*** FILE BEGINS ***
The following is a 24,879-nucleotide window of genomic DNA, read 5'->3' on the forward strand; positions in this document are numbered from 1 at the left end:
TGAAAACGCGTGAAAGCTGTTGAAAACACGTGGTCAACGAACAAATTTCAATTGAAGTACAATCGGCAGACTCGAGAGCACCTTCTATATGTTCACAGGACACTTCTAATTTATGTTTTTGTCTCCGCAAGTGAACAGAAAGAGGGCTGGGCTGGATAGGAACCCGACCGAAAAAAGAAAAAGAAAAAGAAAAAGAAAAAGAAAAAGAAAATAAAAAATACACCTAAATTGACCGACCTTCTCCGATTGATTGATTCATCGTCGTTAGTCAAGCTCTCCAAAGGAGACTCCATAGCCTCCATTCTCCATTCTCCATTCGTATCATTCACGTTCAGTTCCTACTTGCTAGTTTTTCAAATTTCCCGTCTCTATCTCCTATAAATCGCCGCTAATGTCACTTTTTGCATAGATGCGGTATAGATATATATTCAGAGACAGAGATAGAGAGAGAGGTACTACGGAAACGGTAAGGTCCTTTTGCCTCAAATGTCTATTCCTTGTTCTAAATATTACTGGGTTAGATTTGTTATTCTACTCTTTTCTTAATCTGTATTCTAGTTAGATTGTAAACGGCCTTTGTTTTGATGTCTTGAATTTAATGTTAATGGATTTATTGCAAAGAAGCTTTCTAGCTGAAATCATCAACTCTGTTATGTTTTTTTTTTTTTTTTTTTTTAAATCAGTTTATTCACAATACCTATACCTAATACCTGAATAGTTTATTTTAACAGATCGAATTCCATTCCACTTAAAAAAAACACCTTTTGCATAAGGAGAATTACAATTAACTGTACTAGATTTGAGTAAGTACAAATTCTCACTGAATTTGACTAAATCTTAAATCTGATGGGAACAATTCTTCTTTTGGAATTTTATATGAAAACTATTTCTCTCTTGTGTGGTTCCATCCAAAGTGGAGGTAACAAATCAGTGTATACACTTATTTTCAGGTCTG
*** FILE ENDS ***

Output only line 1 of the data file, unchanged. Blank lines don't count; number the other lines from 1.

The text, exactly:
The following is a 24,879-nucleotide window of genomic DNA, read 5'->3' on the forward strand; positions in this document are numbered from 1 at the left end: